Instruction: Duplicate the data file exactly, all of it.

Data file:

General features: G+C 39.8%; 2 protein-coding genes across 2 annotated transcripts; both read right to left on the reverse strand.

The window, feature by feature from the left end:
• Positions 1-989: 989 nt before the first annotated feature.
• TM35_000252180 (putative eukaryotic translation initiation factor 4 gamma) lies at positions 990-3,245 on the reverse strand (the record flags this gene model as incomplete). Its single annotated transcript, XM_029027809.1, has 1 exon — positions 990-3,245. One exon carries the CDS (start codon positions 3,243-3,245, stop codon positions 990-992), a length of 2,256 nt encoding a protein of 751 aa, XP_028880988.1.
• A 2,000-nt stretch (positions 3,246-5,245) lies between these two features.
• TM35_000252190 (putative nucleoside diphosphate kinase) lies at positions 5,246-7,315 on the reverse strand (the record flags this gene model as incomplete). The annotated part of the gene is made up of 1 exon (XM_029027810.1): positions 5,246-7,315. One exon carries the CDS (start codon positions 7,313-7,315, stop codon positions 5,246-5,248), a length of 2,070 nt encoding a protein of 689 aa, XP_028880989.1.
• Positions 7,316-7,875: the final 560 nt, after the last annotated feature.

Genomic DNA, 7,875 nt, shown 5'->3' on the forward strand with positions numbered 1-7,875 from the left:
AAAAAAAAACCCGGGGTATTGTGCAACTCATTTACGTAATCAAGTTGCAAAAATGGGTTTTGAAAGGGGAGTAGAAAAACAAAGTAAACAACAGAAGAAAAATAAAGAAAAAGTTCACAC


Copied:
General features: G+C 39.8%; 2 protein-coding genes across 2 annotated transcripts; both read right to left on the reverse strand.

The window, feature by feature from the left end:
• Positions 1-989: 989 nt before the first annotated feature.
• TM35_000252180 (putative eukaryotic translation initiation factor 4 gamma) lies at positions 990-3,245 on the reverse strand (the record flags this gene model as incomplete). Its single annotated transcript, XM_029027809.1, has 1 exon — positions 990-3,245. One exon carries the CDS (start codon positions 3,243-3,245, stop codon positions 990-992), a length of 2,256 nt encoding a protein of 751 aa, XP_028880988.1.
• A 2,000-nt stretch (positions 3,246-5,245) lies between these two features.
• TM35_000252190 (putative nucleoside diphosphate kinase) lies at positions 5,246-7,315 on the reverse strand (the record flags this gene model as incomplete). The annotated part of the gene is made up of 1 exon (XM_029027810.1): positions 5,246-7,315. One exon carries the CDS (start codon positions 7,313-7,315, stop codon positions 5,246-5,248), a length of 2,070 nt encoding a protein of 689 aa, XP_028880989.1.
• Positions 7,316-7,875: the final 560 nt, after the last annotated feature.

Genomic DNA, 7,875 nt, shown 5'->3' on the forward strand with positions numbered 1-7,875 from the left:
AAAAAAAAACCCGGGGTATTGTGCAACTCATTTACGTAATCAAGTTGCAAAAATGGGTTTTGAAAGGGGAGTAGAAAAACAAAGTAAACAACAGAAGAAAAATAAAGAAAAAGTTCACAC